March 1913 ~ November 1915
Edernian. On the 29th March 1913 I joined the S S “Edernian” (2284 Tons Nett) at Hull as seaman, and proceeded to load general cargo at Antwerp and London for the Royal Mail co to ports in Brazil. The Master of this vessel was a native of Aberaeron and most of the deck crew were from the same locality. After the first voyage in this shop I was given ten shillings monthly, as extra to take care of morse and signalling in the Mate’s watch.
On the first voyage cargo was discharged at Bahia Rio and Rio Grande again, but there was no delay in entering on this occasion, although there did not appear to be any more depth at the entrance. We then proceeded to Rosario and loaded Maize for Plymouth and Falmouth and finally Cardiff, dry docking and sailing in ballast on the 31st August 1913 for Nordenham, Germany, where we loaded a full cargo of salt for Wilmington N.C. U.S.A. Approaching the American coast we ran in to heavy weather, two ports, frames and deadlights in our
After discharging the salt we loaded cotton for Havre
and completed the voyage at Penarth on the 14th December 1913. We
left, loaded with coal for Rio de Janeiro on the 19th December 1913,
discharged and went in ballast to Baltimore to load coal for Savona, on this
passage we met with very severe weather, and after discharging at Savona sailed
for home in ballast. Head winds on the Portugese coast compelled us to flood the
after holds as the ship was unmanageable.
We arrived Barry Dock on the 18th April 1914 and had nearly completed loading coal for Algiers when it was found that No 1 ballast tank could not be got empty owing to a leak somewhere, which was found by a diver to be due to loose rivets. These were wedged up by the diver and heavy cement boxes were fitted to enable us to sail on the 24th April 1914. Having discharged at Algiers we proceeded to load salt at Cadiz for Buenos Ayres. Having reached B.A. after a slow passage, to save fuel, we discharged our salt and washed out the holds, but no grain cargo could be had after a salt cargo. Whilst waiting for a charter our bunker coal got overheated and about 600 tons had to be removed and placed on the after deck by the ship’s crew. This took some days and when we had all the coal out most of it was condemned as no longer being safe, as it had been badly overheated. Our next loading port was up the Plate at Santa Fee, and the cargo was Quebrachio wood, a form of swamp timber, very hard, and heavy, used apparently by tanneries. At this time the 1914 – 18 War commenced. We eventually sailed for New York via St Lucia and must have passed close to the German Cruiser Dresden on this journey. Having discharged at New York we loaded wheat for home, and when off North Ireland we were intercepted by H.M. Destroyer Stork and we were told to proceed to Lough Foyle where we remained some days.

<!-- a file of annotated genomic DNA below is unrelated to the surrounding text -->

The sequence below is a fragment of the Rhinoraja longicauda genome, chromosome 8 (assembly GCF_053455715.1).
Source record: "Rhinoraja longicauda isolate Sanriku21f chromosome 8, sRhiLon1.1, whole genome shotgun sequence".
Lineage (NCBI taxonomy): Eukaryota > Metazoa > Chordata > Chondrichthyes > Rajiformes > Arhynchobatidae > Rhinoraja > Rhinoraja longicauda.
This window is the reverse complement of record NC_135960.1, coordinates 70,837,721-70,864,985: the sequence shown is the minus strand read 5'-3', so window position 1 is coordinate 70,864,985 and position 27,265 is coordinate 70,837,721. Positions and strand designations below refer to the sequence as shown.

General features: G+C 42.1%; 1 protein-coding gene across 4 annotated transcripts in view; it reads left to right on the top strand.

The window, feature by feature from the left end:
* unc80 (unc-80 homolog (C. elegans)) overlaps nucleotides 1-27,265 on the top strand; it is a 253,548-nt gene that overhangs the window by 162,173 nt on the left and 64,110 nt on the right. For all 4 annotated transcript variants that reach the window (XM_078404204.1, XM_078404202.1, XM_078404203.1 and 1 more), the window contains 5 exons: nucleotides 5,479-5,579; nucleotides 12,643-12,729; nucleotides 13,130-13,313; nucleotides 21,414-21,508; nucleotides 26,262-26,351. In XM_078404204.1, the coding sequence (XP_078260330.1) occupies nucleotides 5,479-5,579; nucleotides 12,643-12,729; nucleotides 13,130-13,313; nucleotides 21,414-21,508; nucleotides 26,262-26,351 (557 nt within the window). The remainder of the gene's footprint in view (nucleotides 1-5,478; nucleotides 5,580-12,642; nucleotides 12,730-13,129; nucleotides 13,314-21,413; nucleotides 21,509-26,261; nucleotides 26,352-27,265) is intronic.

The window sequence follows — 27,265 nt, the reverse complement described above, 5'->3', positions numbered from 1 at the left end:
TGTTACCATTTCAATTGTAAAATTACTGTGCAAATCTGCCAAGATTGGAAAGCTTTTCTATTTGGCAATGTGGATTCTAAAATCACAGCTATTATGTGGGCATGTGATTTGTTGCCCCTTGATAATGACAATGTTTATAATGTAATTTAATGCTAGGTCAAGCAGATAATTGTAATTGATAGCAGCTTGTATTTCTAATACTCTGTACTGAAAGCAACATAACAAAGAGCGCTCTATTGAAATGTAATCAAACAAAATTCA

After passing Bermuda we had to throw 600 tons of
ballast over the side, and this was indeed a back breaking job, but we managed
to get rid of the lot before we sighted our destination. At Wilmington we loaded
a full cargo of cotton, just over 17,000 bales of it and brought it to
Liverpool, paying off on the 20th February 1915. We signed on again
on the 7th March 1915 under a new Master, and loaded a full cargo of
coal and some naval stores at Barry, and eventually arrived at St Vincent, Cape
Verde Islands at the end of March, and remained there until early October when
we left for Key West for orders. We could only crawl across the ocean, and
eventually made New York, where we loaded wheat, after a 28 day passage from New
York in very good weather we arrived at London, and paid off there on 29th
January 1916 ~ September 1917
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